TOM ESAM, THOMAS MAILAENDER & JOSH WHITAKER
31 May – 05 July 2014
Roman Road presents Chicken Show, a group exhibition featuring artists Tom Esam, Josh Whitaker and Thomas Mailaender. Curated by Marisa Bellani and Tom Esam, the display is three-parted. showcased on the outside wall of the gallery are the Chicken Signs (2013-2014); several hanging lightbox sculptures by Tom Esam and Josh Whitaker. The internal space stages Chicken Museum (2014), an installation by Thomas Mailaender, while Chicken Shop (2014) is located at the back of the gallery, offering visitors merchandisable products made with logos designed by the artists involved.
CV / press release / essay
Tom Esam (b.1986) is an artist and curator living and working in London. Since completing his BA in Fine Art at Kingston University with a first class honours degree, he has exhibited widely in solo and group shows around the UK and in Europe. Whilst maintaining a solo artistic identity, Tom Esam enjoys working collaboratively with other artists, instigating novel and creative dialogues in his practice. With a light-hearted yet thought-provoking approach, his work explores the possibilities of everyday materials and objects, forcing us to re-engage with the familiar and to at once contemplate our culture today.
Thomas Mailaender (b.1979) is a French multimedia artist living and working between Paris and Marseille. His work has been exhibited in solo and group shows in major art institutions and festivals internationally, such as at the Centre Pompidou, France and at the International Festival of Photography, Getxo, Spain. Known for his witty and often impudent works, Mailaender's oeuvre entertains with its curious and conspicuous displays.
Josh Whitaker (b.1987) is a London-based artist born in Leeds. Working with diverse mediums he draws from political sources to create conversational art imbued with humour and aesthetic conscience. Following his initial participation in the weeklong residency and exhibition Triangel in Bentlage, Munster, Germany in 2008, Josh Whitaker has exhibited widely in leading art galleries and institutions including the South London Gallery, the Tate Modern Turbine Hall and the Barbican Centre in London.
WHO IS AN ANIMAL? WHO IS A DRUNK?
There are 8000 fried chicken shops in London, which makes one for every thousand people. Their signs have their own particular lexicon and set of imagery, which has developed over the last thirty or so years. According to a recent publication, roughly 90 per cent are designed by Morris Cassanova, a signmaker whose company called MBC Signs has come to dominate the market for chicken shop signage. Chicken shops are generally thought of as purveyors of cheap, greasy, fried fast food yet their ubiquity speaks of popularity and the variety of shops no doubt vary greatly in quality. They also have some association with London drinking culture in areas of busy nightlife. It's not always a sober choice of food.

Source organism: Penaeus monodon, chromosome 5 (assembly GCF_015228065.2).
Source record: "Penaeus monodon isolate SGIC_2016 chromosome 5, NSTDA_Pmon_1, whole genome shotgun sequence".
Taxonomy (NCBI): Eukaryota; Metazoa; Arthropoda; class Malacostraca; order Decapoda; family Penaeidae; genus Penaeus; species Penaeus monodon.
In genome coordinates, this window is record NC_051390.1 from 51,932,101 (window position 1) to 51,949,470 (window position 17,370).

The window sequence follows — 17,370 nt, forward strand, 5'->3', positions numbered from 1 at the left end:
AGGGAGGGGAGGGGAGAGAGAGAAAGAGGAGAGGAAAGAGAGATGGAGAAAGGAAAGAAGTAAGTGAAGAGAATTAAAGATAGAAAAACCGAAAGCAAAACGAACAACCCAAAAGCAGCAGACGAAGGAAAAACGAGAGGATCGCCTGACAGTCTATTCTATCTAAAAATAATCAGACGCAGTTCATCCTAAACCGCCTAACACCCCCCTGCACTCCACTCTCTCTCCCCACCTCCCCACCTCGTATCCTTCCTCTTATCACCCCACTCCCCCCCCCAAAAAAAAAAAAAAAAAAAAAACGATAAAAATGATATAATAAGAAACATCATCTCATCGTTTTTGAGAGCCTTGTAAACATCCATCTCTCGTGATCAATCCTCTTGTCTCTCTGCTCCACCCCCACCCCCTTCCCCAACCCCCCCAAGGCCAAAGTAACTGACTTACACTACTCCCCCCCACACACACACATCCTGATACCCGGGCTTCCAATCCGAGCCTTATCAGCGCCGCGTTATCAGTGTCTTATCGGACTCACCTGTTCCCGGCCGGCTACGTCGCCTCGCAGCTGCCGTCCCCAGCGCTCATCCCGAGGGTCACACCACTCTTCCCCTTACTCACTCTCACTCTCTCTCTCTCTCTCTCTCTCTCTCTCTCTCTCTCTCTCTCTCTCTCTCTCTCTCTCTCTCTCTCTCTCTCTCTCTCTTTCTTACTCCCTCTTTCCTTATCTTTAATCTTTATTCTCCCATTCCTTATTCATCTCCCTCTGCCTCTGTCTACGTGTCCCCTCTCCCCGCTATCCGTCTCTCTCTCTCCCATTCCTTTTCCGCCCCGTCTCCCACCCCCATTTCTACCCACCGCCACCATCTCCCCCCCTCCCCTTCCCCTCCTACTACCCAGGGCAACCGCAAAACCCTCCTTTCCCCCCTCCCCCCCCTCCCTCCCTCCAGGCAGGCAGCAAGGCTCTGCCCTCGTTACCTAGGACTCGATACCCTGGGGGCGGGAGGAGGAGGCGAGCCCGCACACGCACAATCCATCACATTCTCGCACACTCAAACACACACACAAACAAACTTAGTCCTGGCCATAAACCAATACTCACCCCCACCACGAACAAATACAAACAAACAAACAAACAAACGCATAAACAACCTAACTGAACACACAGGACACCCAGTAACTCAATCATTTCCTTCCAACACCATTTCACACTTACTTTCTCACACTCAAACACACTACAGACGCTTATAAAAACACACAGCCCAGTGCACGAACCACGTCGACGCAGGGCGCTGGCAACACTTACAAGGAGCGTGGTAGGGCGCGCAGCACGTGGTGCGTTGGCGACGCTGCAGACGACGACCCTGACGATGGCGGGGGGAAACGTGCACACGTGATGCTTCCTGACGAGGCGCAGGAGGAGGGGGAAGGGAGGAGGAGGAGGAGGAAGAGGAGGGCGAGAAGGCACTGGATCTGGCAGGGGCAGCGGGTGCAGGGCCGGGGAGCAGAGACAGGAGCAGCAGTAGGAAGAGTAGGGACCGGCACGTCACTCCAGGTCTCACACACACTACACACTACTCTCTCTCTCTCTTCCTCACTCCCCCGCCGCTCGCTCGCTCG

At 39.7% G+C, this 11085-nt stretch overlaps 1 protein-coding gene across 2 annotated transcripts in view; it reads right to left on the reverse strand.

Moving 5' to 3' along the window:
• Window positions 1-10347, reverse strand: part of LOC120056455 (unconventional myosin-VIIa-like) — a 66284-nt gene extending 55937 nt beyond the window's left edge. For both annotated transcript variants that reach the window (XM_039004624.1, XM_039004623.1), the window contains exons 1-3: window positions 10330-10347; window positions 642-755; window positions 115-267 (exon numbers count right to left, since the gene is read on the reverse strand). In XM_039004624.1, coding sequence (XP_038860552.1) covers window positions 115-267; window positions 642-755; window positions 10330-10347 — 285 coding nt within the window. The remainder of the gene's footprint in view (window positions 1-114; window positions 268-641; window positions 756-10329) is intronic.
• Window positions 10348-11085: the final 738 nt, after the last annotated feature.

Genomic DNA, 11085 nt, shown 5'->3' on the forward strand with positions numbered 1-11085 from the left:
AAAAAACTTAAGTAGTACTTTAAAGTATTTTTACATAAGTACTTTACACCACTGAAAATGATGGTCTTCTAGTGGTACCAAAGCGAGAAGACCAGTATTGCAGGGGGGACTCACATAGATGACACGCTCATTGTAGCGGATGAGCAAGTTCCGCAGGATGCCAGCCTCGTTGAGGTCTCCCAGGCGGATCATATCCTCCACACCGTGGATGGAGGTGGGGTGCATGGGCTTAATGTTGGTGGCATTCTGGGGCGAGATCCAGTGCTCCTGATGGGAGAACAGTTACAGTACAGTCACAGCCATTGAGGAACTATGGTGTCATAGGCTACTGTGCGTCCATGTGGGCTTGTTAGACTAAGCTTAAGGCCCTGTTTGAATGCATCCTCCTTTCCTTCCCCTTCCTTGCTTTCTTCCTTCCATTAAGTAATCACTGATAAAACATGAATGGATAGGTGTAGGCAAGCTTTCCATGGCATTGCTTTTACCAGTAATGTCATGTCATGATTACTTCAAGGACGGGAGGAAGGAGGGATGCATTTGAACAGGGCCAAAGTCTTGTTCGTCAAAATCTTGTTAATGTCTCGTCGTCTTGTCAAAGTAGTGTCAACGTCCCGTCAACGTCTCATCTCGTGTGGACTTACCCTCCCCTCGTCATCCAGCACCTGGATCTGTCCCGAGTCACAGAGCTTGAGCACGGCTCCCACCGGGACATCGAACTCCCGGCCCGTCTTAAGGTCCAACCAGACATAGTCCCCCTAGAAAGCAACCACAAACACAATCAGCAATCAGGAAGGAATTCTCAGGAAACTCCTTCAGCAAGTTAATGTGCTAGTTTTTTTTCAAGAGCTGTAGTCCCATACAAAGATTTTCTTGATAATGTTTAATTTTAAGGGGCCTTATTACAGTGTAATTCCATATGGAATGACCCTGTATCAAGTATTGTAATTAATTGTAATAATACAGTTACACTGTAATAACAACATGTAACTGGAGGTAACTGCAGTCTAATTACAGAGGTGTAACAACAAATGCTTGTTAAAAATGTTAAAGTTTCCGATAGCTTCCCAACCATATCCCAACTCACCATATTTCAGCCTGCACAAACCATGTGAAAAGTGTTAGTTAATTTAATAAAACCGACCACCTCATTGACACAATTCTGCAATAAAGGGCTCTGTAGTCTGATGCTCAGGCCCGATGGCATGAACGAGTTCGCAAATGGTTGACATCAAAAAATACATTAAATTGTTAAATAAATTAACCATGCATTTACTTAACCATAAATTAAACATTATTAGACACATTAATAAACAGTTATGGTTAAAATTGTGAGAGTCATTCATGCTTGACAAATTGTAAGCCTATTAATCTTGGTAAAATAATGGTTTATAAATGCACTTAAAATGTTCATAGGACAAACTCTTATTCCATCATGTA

The signs commonly feature references to southern American states - inspired of course by the multinational Kentucky Fried Chicken (KFC) - but the states to which they refer appear almost random, reaching for an 'idea' of America rather than any sort of origin. The London chicken shops also have their own distinct branding that diverges from KFC's Colonel Sanders with his friendly white-bearded face. Chickens with smiling beaks often appear, dressed in cowboy hats or neckerchiefs. The colours are red, white and blue and the stars and stripes are often used as a motif. Some shops advertise that the chicken they sell is halal meat. Some sell pizza. Some names are amusing or ill-advised, such as ChickPizz and Chicken Spot, (two establishments near a flat where I lived a couple of years ago in Stoke Newington), both of which have unappetizing associations when looked at in a certain way. Interestingly, in the face of so much Americana, the aesthetic of chicken shop signs exists in a somewhat closed loop, which refers mainly to itself. Chicken shop signs look like chicken shop signs and not much like anything else.
They are almost a kind of joke - shorthand for the reality of living in London as opposed to the fantasies sent abroad. I recall talking to an American who mentioned her surprise at the London chicken shops on her first visit - of the bones left outside the place where she was staying, shattering her fantasies of genteel England. The shops are an inevitable, day-to-day part of life for many people in London, and are experienced in different ways. Maybe a few years ago some friends of your friends lived above a chicken shop and were plagued by the smell or by pest infestations; maybe you drunkenly ate fried chicken and annoyed the staff by asking for free ketchup.